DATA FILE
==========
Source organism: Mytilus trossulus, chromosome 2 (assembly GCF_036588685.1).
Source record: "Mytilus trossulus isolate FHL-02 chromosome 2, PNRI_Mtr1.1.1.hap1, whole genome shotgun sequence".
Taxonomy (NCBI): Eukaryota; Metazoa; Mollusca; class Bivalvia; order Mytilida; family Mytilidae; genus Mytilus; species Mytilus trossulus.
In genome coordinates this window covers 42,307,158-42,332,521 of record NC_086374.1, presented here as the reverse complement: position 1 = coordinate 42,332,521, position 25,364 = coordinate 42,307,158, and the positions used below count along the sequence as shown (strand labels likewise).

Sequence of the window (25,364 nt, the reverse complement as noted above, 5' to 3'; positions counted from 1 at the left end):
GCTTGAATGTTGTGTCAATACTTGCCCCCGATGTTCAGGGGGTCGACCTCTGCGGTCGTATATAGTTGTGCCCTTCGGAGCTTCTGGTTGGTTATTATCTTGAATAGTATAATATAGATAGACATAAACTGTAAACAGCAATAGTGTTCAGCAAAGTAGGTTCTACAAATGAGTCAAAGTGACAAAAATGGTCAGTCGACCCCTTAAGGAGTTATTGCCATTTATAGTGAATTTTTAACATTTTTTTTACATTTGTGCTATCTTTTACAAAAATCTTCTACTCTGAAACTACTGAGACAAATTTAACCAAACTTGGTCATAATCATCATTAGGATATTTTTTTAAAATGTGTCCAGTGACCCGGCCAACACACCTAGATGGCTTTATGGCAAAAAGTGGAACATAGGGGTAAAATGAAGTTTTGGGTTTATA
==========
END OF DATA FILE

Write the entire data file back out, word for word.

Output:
Source organism: Mytilus trossulus, chromosome 2 (assembly GCF_036588685.1).
Source record: "Mytilus trossulus isolate FHL-02 chromosome 2, PNRI_Mtr1.1.1.hap1, whole genome shotgun sequence".
Taxonomy (NCBI): Eukaryota; Metazoa; Mollusca; class Bivalvia; order Mytilida; family Mytilidae; genus Mytilus; species Mytilus trossulus.
In genome coordinates this window covers 42,307,158-42,332,521 of record NC_086374.1, presented here as the reverse complement: position 1 = coordinate 42,332,521, position 25,364 = coordinate 42,307,158, and the positions used below count along the sequence as shown (strand labels likewise).

Sequence of the window (25,364 nt, the reverse complement as noted above, 5' to 3'; positions counted from 1 at the left end):
GCTTGAATGTTGTGTCAATACTTGCCCCCGATGTTCAGGGGGTCGACCTCTGCGGTCGTATATAGTTGTGCCCTTCGGAGCTTCTGGTTGGTTATTATCTTGAATAGTATAATATAGATAGACATAAACTGTAAACAGCAATAGTGTTCAGCAAAGTAGGTTCTACAAATGAGTCAAAGTGACAAAAATGGTCAGTCGACCCCTTAAGGAGTTATTGCCATTTATAGTGAATTTTTAACATTTTTTTTACATTTGTGCTATCTTTTACAAAAATCTTCTACTCTGAAACTACTGAGACAAATTTAACCAAACTTGGTCATAATCATCATTAGGATATTTTTTTAAAATGTGTCCAGTGACCCGGCCAACACACCTAGATGGCTTTATGGCAAAAAGTGGAACATAGGGGTAAAATGAAGTTTTGGGTTTATA